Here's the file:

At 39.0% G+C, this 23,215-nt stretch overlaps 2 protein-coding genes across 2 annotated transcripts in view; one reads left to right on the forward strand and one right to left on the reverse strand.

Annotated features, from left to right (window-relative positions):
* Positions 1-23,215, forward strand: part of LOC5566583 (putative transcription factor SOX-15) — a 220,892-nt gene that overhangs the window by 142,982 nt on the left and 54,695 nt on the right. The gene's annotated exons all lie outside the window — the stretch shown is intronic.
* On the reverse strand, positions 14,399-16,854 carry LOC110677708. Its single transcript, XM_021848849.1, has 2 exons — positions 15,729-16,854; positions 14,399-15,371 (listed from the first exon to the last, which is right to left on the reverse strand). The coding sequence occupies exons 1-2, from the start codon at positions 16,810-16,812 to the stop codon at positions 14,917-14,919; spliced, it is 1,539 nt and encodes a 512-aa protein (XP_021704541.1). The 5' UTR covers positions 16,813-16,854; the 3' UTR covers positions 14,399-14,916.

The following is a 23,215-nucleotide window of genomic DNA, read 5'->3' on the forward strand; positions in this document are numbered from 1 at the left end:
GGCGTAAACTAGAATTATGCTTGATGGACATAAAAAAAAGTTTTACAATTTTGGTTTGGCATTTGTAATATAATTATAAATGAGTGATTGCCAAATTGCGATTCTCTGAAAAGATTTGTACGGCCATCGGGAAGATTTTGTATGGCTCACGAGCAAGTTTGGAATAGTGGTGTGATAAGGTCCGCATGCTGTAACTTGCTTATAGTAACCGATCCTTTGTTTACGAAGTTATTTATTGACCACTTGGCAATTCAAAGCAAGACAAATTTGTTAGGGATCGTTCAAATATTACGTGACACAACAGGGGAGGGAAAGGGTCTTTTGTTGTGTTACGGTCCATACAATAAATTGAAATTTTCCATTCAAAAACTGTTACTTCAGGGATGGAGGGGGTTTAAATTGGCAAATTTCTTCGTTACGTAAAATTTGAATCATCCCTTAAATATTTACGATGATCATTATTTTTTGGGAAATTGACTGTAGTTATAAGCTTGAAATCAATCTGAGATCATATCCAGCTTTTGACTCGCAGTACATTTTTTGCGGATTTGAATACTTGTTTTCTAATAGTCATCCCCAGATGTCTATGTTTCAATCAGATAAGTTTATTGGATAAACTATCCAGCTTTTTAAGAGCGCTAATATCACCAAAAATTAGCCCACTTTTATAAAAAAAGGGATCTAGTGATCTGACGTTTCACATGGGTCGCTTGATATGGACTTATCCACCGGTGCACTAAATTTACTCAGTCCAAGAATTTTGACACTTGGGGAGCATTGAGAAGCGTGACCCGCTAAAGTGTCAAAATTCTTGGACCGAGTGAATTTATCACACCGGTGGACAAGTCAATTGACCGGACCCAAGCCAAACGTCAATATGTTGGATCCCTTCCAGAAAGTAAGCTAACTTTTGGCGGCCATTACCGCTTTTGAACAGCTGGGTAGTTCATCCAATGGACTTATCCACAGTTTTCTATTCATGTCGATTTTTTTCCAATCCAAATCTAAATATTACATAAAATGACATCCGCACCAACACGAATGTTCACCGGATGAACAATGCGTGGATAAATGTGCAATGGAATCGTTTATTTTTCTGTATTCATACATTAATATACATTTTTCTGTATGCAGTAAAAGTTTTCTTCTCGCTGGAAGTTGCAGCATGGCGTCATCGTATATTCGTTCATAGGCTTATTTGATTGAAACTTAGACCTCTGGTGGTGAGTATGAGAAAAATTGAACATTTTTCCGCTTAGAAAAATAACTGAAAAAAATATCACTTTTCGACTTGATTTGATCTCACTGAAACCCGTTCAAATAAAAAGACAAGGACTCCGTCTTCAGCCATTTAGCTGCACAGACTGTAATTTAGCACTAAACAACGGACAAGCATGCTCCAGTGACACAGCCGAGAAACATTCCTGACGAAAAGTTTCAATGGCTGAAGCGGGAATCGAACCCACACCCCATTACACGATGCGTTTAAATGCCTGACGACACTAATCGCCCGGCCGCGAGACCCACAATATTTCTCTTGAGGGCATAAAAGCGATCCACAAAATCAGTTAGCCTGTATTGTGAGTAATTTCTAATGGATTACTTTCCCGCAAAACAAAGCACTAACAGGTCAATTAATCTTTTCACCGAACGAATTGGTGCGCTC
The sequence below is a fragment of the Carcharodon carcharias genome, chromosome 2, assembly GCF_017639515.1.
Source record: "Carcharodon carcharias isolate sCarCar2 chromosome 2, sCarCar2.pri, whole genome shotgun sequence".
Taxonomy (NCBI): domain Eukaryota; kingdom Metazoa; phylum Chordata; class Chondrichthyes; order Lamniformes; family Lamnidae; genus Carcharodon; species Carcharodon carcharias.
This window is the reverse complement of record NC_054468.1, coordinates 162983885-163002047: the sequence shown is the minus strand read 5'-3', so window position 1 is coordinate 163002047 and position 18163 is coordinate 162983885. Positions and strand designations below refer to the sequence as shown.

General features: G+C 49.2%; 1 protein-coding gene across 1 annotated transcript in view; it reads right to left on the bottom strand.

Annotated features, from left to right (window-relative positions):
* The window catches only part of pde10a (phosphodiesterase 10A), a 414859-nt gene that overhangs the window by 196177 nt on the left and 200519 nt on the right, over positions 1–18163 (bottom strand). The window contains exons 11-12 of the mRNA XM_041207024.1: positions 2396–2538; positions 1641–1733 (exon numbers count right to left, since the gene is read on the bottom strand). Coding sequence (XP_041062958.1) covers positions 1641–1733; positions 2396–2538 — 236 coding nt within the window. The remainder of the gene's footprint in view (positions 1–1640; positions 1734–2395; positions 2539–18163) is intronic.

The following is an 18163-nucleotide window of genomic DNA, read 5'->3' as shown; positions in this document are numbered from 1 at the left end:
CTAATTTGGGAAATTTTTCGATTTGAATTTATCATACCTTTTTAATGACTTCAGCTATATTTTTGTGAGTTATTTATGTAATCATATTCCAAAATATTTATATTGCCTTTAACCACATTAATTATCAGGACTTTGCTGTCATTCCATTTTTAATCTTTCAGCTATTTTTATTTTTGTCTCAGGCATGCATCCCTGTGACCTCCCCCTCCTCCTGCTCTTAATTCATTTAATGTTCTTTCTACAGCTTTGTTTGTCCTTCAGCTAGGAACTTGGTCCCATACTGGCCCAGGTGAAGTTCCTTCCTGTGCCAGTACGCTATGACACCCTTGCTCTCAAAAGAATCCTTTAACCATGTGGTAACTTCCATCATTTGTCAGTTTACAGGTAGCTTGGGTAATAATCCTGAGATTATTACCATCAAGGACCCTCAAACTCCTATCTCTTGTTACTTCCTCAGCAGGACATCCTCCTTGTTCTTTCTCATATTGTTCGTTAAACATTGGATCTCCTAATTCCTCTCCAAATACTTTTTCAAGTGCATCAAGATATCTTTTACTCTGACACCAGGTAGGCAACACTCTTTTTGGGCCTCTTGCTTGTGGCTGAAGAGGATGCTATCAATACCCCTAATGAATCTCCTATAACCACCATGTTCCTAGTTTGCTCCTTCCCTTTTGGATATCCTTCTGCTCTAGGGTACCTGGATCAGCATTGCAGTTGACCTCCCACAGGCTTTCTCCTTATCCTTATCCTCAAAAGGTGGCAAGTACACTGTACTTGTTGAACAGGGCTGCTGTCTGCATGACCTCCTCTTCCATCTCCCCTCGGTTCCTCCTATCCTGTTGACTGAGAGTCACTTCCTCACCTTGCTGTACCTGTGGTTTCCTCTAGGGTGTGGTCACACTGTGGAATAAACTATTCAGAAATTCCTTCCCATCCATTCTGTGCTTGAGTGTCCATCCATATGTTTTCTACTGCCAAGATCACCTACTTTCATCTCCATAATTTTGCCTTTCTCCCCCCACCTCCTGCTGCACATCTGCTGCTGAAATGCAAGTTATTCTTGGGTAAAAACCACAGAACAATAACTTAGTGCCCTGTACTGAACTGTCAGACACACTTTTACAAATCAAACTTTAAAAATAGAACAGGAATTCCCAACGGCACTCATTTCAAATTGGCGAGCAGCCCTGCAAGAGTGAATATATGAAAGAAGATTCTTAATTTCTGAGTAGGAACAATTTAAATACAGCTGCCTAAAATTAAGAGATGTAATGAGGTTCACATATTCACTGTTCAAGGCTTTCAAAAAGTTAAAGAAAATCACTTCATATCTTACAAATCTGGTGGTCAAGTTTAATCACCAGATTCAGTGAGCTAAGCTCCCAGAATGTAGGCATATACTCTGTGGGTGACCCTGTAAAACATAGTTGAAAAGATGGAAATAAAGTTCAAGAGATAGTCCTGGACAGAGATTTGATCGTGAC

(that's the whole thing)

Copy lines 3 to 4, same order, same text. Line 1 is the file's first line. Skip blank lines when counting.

* Positions 1-23,215, forward strand: part of LOC5566583 (putative transcription factor SOX-15) — a 220,892-nt gene that overhangs the window by 142,982 nt on the left and 54,695 nt on the right. The gene's annotated exons all lie outside the window — the stretch shown is intronic.
* On the reverse strand, positions 14,399-16,854 carry LOC110677708. Its single transcript, XM_021848849.1, has 2 exons — positions 15,729-16,854; positions 14,399-15,371 (listed from the first exon to the last, which is right to left on the reverse strand). The coding sequence occupies exons 1-2, from the start codon at positions 16,810-16,812 to the stop codon at positions 14,917-14,919; spliced, it is 1,539 nt and encodes a 512-aa protein (XP_021704541.1). The 5' UTR covers positions 16,813-16,854; the 3' UTR covers positions 14,399-14,916.